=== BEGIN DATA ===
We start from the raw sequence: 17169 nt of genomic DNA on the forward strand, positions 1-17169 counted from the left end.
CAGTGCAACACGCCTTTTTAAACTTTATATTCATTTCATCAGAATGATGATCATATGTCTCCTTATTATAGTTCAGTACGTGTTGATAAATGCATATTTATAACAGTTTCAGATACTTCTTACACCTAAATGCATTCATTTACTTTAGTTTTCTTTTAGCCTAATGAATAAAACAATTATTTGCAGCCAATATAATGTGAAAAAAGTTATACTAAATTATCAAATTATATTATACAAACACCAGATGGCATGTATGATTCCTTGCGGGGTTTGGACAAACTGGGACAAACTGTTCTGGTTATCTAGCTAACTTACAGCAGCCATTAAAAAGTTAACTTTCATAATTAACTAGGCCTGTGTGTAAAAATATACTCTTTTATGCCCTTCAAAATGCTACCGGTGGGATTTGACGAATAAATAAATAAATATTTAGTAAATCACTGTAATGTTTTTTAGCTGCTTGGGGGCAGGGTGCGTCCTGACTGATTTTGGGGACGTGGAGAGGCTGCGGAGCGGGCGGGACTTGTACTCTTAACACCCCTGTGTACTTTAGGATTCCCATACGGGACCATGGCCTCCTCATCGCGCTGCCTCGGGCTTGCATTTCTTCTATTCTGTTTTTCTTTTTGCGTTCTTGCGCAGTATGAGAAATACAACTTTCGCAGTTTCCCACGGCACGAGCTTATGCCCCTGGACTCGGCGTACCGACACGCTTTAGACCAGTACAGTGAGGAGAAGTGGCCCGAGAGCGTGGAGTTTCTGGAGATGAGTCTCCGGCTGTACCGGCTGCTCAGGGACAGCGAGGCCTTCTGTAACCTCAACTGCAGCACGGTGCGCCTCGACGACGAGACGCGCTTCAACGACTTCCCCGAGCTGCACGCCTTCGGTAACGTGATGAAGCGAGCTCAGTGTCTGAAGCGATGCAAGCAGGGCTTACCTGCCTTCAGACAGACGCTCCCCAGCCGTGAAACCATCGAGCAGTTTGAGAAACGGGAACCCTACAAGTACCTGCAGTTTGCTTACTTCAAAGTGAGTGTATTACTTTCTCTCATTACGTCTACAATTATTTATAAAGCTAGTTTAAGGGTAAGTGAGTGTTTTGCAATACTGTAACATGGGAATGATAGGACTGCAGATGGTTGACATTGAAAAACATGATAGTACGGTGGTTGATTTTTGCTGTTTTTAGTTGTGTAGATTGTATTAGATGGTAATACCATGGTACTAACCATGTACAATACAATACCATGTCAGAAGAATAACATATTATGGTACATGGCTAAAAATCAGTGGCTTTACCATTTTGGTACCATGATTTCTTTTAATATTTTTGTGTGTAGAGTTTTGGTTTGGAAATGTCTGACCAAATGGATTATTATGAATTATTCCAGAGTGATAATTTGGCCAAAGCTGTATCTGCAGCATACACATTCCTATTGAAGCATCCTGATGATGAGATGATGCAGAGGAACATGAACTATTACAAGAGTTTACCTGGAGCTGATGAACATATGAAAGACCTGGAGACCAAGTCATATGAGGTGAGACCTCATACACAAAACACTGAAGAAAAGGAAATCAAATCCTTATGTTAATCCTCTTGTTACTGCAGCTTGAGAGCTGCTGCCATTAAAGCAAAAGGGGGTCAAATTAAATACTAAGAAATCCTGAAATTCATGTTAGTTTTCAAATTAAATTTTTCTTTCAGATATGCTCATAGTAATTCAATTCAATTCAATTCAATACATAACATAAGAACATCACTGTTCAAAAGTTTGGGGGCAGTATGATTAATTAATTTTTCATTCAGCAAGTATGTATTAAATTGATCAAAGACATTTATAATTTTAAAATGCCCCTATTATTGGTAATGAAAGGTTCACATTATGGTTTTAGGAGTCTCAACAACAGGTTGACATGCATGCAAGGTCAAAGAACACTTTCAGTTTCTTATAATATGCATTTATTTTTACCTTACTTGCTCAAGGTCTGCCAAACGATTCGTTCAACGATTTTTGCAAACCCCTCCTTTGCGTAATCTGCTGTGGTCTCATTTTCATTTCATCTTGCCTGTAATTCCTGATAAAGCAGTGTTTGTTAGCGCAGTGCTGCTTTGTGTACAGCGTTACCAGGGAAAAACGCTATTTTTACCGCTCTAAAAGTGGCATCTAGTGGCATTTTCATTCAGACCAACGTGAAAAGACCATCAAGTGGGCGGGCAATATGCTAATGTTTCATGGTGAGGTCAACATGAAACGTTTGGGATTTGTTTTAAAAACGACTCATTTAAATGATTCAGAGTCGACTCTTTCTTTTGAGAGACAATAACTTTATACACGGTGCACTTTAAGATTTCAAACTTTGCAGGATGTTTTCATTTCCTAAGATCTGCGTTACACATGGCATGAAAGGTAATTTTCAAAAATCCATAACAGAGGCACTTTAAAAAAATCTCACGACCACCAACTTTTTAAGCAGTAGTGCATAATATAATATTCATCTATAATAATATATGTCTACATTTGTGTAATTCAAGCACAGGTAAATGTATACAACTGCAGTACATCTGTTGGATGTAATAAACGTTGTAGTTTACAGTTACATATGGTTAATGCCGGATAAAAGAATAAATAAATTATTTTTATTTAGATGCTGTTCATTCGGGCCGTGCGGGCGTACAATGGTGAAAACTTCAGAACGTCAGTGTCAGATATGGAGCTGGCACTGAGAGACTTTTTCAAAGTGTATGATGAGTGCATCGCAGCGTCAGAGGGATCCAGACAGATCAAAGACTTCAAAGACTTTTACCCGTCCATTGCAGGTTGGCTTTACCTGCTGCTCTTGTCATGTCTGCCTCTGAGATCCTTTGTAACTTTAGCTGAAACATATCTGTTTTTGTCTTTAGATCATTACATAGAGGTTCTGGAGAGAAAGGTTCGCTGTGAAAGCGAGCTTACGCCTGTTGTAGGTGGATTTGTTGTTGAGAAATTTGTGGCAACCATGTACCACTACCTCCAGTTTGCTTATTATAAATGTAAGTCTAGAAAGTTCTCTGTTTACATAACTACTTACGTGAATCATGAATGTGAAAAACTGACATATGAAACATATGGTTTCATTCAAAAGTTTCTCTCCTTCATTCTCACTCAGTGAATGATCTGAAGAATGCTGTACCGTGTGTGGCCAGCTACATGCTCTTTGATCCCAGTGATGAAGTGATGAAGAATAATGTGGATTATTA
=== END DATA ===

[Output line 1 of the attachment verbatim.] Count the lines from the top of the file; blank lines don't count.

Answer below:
We start from the raw sequence: 17169 nt of genomic DNA on the forward strand, positions 1-17169 counted from the left end.